It’s not just about implementing new technology, but about how you integrate it into the business. There is no point just implementing a new system and working in the same way as before, as this will not bring about change. Firstly, staff have to be well trained to ensure they know how to use the technology and make the most of it. For example, retailers may implement new systems that collect more data, but do the staff know what to do with it? Can they use the system to obtain insight out of this data that will benefit the business and the consumer experience? New systems are not a silver bullet; retailers also have to change processes and ensure that their employees are fully on board with these new changes. But product is still key; if you have a poor product, service and culture then technology won’t save you. If you don’t have a good product and service then your business won’t survive.

With all this talk of technology, are retailers in danger of forgetting about their most important asset – people?

In this new, digitally-connected world, employees become even more important than ever; they are the secret sauce in retail operations. The whole point of technology is to make employees’ lives simpler, automate the mundane tasks and free them up to spend more time interacting with and listening to customers. CEOs must recognise that people are not a cost centre or they will not succeed.

What do you see as being ‘the next big thing’ in terms of technology in the retail industry?

One significant trend is the ability to purchase locally via the store and the web; more people want food that is sourced in their area. Social media will help consumers understand more about a retailer’s business and products; it will not be an avenue to sell through but more about confirmation and advice. Think about it this way: retailers put stores in areas where there is most traffic, well there is massive traffic on social media networks. We will also see more after-sales advice and service, where good retailers will help customers get the most value from the product that they have just purchased.

How important is this innovation to the industry in general?

The difference between a very successful retailer and an average one is around thinking about the future, being inquisitive and always looking for new ideas. Innovation is also key. The UK, for example, has always developed innovative products and services but these have often been optimised elsewhere. Take the ejector seats in planes or the Harrier Jump Jet, which were developed in the UK but optimised elsewhere. Governments need to be much more supportive of and invest more in innovation and technology, while supporting young entrepreneurs and raising the technology agenda through the school curriculum. Teachers aren’t business leaders so they need to be supported by industry to ensure we train the business leaders of tomorrow and enable continued innovation. As a trustee of the National Museum of Computing in the UK – which is based in Bletchley, the home of the first computer, Colossus, operational in 1944 and still functioning today – this is something close to my heart. The aim of this charity is to collect and restore computer systems and to enable people to explore the collections for inspiration, learning and enjoyment. We need to ensure technology is the servant of man, not the other way round.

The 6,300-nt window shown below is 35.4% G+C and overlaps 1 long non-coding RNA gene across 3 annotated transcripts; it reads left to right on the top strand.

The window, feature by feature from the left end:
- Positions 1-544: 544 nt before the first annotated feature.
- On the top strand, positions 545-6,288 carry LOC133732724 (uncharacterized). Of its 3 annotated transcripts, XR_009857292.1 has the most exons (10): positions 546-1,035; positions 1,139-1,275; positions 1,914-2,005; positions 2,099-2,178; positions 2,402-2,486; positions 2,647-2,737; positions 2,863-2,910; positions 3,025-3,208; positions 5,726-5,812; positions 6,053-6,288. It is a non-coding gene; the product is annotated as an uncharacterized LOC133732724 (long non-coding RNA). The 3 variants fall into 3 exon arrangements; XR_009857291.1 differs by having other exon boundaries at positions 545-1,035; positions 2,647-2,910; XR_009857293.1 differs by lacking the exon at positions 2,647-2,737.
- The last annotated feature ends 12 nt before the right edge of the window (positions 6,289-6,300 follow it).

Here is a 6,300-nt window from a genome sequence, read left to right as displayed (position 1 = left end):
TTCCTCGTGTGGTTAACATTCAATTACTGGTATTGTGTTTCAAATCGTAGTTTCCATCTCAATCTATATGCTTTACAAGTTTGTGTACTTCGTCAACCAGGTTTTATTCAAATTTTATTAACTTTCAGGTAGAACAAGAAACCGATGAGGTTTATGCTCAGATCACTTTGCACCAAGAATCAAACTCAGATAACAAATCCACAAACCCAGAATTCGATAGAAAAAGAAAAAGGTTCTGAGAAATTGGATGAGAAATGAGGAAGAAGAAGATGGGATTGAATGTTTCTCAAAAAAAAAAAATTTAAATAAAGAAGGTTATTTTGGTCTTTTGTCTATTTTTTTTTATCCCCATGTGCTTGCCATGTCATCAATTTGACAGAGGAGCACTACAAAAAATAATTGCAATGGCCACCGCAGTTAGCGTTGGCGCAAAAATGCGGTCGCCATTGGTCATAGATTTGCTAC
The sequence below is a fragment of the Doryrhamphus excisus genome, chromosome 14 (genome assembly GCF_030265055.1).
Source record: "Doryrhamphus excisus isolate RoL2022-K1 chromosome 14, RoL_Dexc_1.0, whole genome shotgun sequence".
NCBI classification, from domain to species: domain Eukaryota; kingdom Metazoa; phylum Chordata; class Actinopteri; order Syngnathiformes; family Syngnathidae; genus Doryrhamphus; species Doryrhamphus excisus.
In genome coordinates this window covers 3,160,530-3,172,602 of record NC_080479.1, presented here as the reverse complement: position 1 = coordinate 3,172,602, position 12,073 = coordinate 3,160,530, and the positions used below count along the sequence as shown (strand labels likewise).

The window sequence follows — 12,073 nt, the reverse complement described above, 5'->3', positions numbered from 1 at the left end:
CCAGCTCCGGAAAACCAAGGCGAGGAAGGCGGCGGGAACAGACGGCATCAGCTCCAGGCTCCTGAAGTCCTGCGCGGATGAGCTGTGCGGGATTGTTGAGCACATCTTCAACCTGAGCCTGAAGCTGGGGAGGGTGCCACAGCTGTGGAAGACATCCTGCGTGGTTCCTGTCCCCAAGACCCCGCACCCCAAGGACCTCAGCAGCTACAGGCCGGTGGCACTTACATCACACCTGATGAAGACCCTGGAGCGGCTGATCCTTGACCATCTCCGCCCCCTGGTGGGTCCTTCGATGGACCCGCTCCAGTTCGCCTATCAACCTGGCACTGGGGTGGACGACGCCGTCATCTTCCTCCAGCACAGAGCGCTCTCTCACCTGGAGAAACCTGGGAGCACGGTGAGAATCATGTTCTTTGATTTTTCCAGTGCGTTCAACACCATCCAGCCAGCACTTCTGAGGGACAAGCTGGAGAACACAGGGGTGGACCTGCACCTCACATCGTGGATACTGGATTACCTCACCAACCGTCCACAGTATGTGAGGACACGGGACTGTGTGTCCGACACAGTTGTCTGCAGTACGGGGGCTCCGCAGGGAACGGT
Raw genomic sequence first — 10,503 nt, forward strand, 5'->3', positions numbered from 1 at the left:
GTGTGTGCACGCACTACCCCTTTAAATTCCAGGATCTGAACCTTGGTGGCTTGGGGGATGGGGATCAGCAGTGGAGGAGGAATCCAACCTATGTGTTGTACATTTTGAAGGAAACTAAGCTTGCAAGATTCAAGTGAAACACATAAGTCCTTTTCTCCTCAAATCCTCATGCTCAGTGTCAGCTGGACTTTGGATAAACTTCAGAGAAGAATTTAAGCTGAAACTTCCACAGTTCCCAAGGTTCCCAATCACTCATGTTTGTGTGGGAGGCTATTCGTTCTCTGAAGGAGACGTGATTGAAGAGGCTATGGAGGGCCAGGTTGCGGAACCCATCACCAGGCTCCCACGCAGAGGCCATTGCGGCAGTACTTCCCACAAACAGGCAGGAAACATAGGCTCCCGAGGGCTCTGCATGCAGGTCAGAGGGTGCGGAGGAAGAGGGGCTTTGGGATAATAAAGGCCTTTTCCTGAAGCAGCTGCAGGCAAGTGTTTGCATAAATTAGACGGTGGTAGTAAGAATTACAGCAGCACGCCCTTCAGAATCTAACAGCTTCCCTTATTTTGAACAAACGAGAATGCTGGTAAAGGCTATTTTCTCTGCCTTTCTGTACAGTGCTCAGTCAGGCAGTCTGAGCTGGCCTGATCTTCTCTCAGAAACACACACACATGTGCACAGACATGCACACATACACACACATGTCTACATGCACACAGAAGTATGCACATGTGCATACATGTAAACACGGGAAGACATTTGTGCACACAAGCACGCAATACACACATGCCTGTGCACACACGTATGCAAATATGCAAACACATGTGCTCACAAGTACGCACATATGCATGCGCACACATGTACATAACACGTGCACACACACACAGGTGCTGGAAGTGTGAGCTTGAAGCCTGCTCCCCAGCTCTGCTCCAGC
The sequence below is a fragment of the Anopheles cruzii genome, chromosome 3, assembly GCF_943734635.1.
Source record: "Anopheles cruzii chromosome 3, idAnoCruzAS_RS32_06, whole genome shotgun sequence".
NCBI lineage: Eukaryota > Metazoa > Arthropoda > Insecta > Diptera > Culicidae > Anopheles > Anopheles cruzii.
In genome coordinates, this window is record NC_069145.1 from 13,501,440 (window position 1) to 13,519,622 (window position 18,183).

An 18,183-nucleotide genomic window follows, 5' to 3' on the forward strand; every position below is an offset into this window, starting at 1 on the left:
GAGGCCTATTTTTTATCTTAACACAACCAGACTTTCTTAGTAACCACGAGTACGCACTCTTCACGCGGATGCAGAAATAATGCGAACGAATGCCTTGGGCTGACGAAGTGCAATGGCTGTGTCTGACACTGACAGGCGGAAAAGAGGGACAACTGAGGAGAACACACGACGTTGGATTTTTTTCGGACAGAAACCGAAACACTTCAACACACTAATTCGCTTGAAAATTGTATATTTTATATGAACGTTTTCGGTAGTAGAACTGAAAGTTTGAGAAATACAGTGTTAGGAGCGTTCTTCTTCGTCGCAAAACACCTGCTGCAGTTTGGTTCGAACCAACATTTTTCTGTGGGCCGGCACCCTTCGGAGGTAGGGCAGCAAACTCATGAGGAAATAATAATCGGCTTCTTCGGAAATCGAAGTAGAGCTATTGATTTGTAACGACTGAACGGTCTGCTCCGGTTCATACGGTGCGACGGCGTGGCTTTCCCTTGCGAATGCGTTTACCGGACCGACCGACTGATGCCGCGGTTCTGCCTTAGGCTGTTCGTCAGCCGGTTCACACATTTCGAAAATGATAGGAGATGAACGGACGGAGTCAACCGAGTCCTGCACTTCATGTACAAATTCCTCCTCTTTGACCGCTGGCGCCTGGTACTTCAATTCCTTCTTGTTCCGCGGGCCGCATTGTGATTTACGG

Robert Willett is currently chairman of Metapack, Eagle Eye Solutions and Occa-Home and director of Mobile World Vietnam, as well as former CEO of Best Buy International. He was also chairman of BestBuy Europe (retired), the joint venture between Bestbuy and Carphone Warehouse, and founder of Bestbuy Mobile in the US